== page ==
…to the cutting of the red tape for Tight-Knit Syria’s first (and overdue) blog post! We’re excited to have your eyeballs here with us today.
So let me start off with a brief introduction to the shadowy figures behind the project you have grown to love so much over the last two years or so 🙂
Let’s start with TKS co-director Genevieve (aka bestie) who joined the team a few months after my trip to Atmeh Syria in March 2013, and who has ever since been contributing her passion for peace building, international business and much needed brain cells. In November 2013, Gen and I went on a mission to a small remote town on the southern border of Turkey and Syria and literally MISSIONED back (plz pay special attention to the caps) with 50 pounds worth of heavy wool knit products on our backs which would soon make up the first TKS winter collection.
Here are pictures of some of the brief moments in Reyhanli where we weren’t sweating under the weight of wool products, having a panic attack or freaking out on each other:
Ya, you were never supposed to see these (Via the only hotel in Reyhanli):
AND WE’RE BACK to being professional (Solstice Winter Collection 2013):
It feels strange to finally have the opportunity to sit down and truly reminisce on where we came from, where we are and all the people who adopted our little project and helped raise it into something beautiful.
It is also truly a tricky thing to write a blog post more than two years after visiting the Olive Tree Camp in Atmeh Syria with my brilliant cousin Nousha (founder of Project Amal ou Salam), where we both had a transformative experience. This experience was then followed by many many more adventures, much like the one mentioned above.
The tricky part is not that these moments have faded in time, but instead remain solidified in my memory. I still remember as far back in the very beginning of the events in Syria, the confusion, depression and disconnect I felt as a Syrian born and raised in Canada, with family who still to this date live in Syria. I remember having not a sliver of hope for the country and not a spark of inspiration in how I could help ease the destruction of such historical scale. It was easier to just go to the mall.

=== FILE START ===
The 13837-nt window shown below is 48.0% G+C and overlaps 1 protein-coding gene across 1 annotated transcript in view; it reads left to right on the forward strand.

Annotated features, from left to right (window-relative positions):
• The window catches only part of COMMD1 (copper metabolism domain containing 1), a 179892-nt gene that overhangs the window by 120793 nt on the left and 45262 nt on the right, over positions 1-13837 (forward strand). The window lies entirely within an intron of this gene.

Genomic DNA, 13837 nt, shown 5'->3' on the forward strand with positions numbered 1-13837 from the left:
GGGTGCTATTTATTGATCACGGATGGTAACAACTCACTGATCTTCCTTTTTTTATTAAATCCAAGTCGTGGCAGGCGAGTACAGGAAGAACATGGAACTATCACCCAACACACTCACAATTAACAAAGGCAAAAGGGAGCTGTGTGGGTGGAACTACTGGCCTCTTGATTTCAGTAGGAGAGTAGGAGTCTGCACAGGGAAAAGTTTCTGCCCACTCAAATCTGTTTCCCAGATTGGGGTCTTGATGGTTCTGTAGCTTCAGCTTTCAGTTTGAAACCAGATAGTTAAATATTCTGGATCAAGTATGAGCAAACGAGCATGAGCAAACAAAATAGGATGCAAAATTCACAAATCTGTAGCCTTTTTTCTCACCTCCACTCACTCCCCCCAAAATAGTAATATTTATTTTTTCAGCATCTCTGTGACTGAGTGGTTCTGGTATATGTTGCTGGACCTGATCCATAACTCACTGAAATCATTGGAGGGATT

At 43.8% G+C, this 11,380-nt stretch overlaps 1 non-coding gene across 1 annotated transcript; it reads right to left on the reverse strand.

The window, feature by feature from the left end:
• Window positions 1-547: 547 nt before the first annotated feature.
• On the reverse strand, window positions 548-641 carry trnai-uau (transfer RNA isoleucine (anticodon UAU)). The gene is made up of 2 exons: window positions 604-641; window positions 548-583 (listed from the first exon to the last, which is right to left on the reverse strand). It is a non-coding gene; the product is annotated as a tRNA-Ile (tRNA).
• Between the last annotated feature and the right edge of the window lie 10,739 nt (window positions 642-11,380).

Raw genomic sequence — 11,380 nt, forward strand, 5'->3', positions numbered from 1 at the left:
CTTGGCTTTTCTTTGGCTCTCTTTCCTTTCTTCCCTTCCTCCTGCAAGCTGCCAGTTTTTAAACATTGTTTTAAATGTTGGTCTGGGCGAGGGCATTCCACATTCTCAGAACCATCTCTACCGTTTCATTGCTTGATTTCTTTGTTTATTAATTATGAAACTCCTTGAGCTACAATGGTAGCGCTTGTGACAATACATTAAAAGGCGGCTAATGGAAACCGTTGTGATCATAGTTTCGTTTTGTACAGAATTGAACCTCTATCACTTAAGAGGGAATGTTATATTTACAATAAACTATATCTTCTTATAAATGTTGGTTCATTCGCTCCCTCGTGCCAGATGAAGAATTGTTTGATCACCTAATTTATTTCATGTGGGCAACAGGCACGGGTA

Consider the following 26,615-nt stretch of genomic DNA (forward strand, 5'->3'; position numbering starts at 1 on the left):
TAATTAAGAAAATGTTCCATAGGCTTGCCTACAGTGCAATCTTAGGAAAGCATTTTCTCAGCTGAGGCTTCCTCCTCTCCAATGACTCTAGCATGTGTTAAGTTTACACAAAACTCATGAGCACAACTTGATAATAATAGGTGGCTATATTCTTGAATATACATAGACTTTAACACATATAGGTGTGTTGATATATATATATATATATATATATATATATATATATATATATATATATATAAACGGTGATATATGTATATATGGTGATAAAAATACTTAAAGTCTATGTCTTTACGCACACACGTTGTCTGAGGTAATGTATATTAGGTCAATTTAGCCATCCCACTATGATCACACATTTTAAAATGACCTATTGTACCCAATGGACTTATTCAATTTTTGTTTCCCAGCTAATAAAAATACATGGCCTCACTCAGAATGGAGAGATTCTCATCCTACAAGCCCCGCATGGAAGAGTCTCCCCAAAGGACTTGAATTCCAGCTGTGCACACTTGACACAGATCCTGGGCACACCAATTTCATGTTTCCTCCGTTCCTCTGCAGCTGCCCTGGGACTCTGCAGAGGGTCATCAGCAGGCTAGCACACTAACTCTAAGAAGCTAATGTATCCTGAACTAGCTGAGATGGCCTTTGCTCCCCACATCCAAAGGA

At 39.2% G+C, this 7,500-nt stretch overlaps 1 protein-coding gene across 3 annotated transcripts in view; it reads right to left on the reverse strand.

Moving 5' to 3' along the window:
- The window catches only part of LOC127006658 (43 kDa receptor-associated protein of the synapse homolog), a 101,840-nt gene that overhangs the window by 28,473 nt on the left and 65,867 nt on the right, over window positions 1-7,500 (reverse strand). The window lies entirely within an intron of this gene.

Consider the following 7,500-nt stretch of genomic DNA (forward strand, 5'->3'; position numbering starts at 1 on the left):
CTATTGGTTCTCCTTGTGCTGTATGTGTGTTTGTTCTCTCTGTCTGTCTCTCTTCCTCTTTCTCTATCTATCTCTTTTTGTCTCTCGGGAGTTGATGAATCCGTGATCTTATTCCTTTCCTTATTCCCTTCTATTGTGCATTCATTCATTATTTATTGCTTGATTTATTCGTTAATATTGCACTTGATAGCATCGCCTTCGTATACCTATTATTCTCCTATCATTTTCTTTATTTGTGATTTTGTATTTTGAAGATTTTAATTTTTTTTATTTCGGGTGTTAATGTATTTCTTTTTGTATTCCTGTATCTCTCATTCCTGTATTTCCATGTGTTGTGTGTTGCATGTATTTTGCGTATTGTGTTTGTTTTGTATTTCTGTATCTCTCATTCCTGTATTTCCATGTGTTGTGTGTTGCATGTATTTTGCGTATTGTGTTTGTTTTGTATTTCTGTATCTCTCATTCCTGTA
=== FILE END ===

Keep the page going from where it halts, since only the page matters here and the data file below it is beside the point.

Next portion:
That was until I was forced in the most beautiful way to frankly…get over myself.
I know not everyone has the opportunity to visit the Syrian people first hand and witness the stories of resilience, genius creativity and lust for life despite the darkness that follows them.
That’s why TKS was born. It was to bring to North America what I had the opportunity to witness first hand in Northern Syria, when that little girl shared with us a purple knitted dress of a masterpiece, and who went on to enthusiastically explain they needed more yarn!
If you haven’t yet, please check this link to learn more about the experience that started it all.
All smiles and Rainbow Hijabs (Olive Tree Camp, March 2013)
As I sit with an empty cup of cappuccino, with my very first plate of Hindbeh(?) with instrumental Arabic music playing in the background, I realize I forgot to mention at the beginning of this post, that’s me Dana on the left, and the one with the pearly whites on the right of the picture is Gen. Who btw PROMISED to come visit me in Beirut sometime over the next 6 months.
Wait. Beirut wha?
Well, that’s another blog post…
In warm and fuzzy solidarity